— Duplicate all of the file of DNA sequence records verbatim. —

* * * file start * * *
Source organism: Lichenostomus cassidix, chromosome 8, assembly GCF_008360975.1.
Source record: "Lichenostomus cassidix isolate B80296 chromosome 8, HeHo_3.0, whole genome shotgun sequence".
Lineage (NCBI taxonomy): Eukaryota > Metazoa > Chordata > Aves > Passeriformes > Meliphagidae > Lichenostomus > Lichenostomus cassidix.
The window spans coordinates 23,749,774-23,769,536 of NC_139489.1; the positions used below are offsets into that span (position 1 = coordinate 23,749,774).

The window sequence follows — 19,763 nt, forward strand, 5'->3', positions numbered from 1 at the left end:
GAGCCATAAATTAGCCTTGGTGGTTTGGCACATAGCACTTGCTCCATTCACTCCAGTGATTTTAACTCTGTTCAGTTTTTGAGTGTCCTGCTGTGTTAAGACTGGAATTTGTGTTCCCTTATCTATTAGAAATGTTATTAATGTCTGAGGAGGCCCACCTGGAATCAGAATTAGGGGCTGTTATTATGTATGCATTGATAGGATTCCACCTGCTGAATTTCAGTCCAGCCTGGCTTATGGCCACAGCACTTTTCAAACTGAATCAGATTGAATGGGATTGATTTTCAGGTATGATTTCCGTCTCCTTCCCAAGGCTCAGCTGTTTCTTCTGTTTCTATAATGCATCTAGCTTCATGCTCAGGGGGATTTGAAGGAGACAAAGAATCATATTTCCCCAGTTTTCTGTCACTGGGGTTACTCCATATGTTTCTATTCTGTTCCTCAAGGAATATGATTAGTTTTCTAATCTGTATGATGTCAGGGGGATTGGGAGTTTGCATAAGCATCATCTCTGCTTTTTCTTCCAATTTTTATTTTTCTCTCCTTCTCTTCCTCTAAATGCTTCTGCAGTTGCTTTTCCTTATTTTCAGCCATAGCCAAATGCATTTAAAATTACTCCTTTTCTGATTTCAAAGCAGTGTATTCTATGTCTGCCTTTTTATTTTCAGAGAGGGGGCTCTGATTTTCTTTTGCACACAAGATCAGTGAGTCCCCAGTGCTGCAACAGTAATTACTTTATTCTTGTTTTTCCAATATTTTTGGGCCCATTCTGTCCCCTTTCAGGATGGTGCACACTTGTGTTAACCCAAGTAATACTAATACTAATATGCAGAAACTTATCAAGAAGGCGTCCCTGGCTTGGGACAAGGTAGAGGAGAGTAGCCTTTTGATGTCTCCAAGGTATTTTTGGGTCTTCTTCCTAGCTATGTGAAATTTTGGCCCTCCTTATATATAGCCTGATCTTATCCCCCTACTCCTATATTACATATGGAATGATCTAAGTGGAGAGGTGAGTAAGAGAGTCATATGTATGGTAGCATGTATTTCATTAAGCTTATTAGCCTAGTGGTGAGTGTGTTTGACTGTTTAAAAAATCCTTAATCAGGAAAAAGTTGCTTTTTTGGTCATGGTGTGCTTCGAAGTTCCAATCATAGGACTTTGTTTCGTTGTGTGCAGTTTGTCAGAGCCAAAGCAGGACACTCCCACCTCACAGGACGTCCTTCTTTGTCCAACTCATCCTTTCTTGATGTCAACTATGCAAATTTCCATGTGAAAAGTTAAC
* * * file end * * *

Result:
Source organism: Lichenostomus cassidix, chromosome 8, assembly GCF_008360975.1.
Source record: "Lichenostomus cassidix isolate B80296 chromosome 8, HeHo_3.0, whole genome shotgun sequence".
Lineage (NCBI taxonomy): Eukaryota > Metazoa > Chordata > Aves > Passeriformes > Meliphagidae > Lichenostomus > Lichenostomus cassidix.
The window spans coordinates 23,749,774-23,769,536 of NC_139489.1; the positions used below are offsets into that span (position 1 = coordinate 23,749,774).

The window sequence follows — 19,763 nt, forward strand, 5'->3', positions numbered from 1 at the left end:
GAGCCATAAATTAGCCTTGGTGGTTTGGCACATAGCACTTGCTCCATTCACTCCAGTGATTTTAACTCTGTTCAGTTTTTGAGTGTCCTGCTGTGTTAAGACTGGAATTTGTGTTCCCTTATCTATTAGAAATGTTATTAATGTCTGAGGAGGCCCACCTGGAATCAGAATTAGGGGCTGTTATTATGTATGCATTGATAGGATTCCACCTGCTGAATTTCAGTCCAGCCTGGCTTATGGCCACAGCACTTTTCAAACTGAATCAGATTGAATGGGATTGATTTTCAGGTATGATTTCCGTCTCCTTCCCAAGGCTCAGCTGTTTCTTCTGTTTCTATAATGCATCTAGCTTCATGCTCAGGGGGATTTGAAGGAGACAAAGAATCATATTTCCCCAGTTTTCTGTCACTGGGGTTACTCCATATGTTTCTATTCTGTTCCTCAAGGAATATGATTAGTTTTCTAATCTGTATGATGTCAGGGGGATTGGGAGTTTGCATAAGCATCATCTCTGCTTTTTCTTCCAATTTTTATTTTTCTCTCCTTCTCTTCCTCTAAATGCTTCTGCAGTTGCTTTTCCTTATTTTCAGCCATAGCCAAATGCATTTAAAATTACTCCTTTTCTGATTTCAAAGCAGTGTATTCTATGTCTGCCTTTTTATTTTCAGAGAGGGGGCTCTGATTTTCTTTTGCACACAAGATCAGTGAGTCCCCAGTGCTGCAACAGTAATTACTTTATTCTTGTTTTTCCAATATTTTTGGGCCCATTCTGTCCCCTTTCAGGATGGTGCACACTTGTGTTAACCCAAGTAATACTAATACTAATATGCAGAAACTTATCAAGAAGGCGTCCCTGGCTTGGGACAAGGTAGAGGAGAGTAGCCTTTTGATGTCTCCAAGGTATTTTTGGGTCTTCTTCCTAGCTATGTGAAATTTTGGCCCTCCTTATATATAGCCTGATCTTATCCCCCTACTCCTATATTACATATGGAATGATCTAAGTGGAGAGGTGAGTAAGAGAGTCATATGTATGGTAGCATGTATTTCATTAAGCTTATTAGCCTAGTGGTGAGTGTGTTTGACTGTTTAAAAAATCCTTAATCAGGAAAAAGTTGCTTTTTTGGTCATGGTGTGCTTCGAAGTTCCAATCATAGGACTTTGTTTCGTTGTGTGCAGTTTGTCAGAGCCAAAGCAGGACACTCCCACCTCACAGGACGTCCTTCTTTGTCCAACTCATCCTTTCTTGATGTCAACTATGCAAATTTCCATGTGAAAAGTTAAC